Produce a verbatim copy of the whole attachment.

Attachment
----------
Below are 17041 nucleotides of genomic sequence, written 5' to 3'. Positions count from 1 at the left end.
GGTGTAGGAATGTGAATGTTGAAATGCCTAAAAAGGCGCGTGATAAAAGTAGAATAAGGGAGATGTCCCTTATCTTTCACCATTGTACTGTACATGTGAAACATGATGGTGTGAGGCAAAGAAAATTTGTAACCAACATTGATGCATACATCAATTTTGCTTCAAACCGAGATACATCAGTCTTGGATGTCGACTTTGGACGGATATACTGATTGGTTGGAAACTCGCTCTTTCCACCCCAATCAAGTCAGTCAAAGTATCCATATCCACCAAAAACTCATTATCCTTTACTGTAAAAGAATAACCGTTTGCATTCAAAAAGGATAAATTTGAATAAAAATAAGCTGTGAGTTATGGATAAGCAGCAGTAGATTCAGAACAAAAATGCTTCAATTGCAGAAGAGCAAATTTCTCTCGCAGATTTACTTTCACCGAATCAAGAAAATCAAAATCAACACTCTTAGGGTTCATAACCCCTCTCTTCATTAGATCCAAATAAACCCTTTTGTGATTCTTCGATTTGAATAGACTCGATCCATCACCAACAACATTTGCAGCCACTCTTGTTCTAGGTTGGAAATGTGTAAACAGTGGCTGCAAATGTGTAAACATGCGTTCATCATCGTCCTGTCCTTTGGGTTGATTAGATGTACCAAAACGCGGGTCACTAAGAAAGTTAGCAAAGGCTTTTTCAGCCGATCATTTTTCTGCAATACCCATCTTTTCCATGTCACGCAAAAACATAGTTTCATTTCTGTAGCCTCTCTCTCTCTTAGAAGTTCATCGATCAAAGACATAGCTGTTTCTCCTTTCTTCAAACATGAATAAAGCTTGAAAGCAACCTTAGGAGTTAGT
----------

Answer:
Below are 17041 nucleotides of genomic sequence, written 5' to 3'. Positions count from 1 at the left end.
GGTGTAGGAATGTGAATGTTGAAATGCCTAAAAAGGCGCGTGATAAAAGTAGAATAAGGGAGATGTCCCTTATCTTTCACCATTGTACTGTACATGTGAAACATGATGGTGTGAGGCAAAGAAAATTTGTAACCAACATTGATGCATACATCAATTTTGCTTCAAACCGAGATACATCAGTCTTGGATGTCGACTTTGGACGGATATACTGATTGGTTGGAAACTCGCTCTTTCCACCCCAATCAAGTCAGTCAAAGTATCCATATCCACCAAAAACTCATTATCCTTTACTGTAAAAGAATAACCGTTTGCATTCAAAAAGGATAAATTTGAATAAAAATAAGCTGTGAGTTATGGATAAGCAGCAGTAGATTCAGAACAAAAATGCTTCAATTGCAGAAGAGCAAATTTCTCTCGCAGATTTACTTTCACCGAATCAAGAAAATCAAAATCAACACTCTTAGGGTTCATAACCCCTCTCTTCATTAGATCCAAATAAACCCTTTTGTGATTCTTCGATTTGAATAGACTCGATCCATCACCAACAACATTTGCAGCCACTCTTGTTCTAGGTTGGAAATGTGTAAACAGTGGCTGCAAATGTGTAAACATGCGTTCATCATCGTCCTGTCCTTTGGGTTGATTAGATGTACCAAAACGCGGGTCACTAAGAAAGTTAGCAAAGGCTTTTTCAGCCGATCATTTTTCTGCAATACCCATCTTTTCCATGTCACGCAAAAACATAGTTTCATTTCTGTAGCCTCTCTCTCTCTTAGAAGTTCATCGATCAAAGACATAGCTGTTTCTCCTTTCTTCAAACATGAATAAAGCTTGAAAGCAACCTTAGGAGTTAGT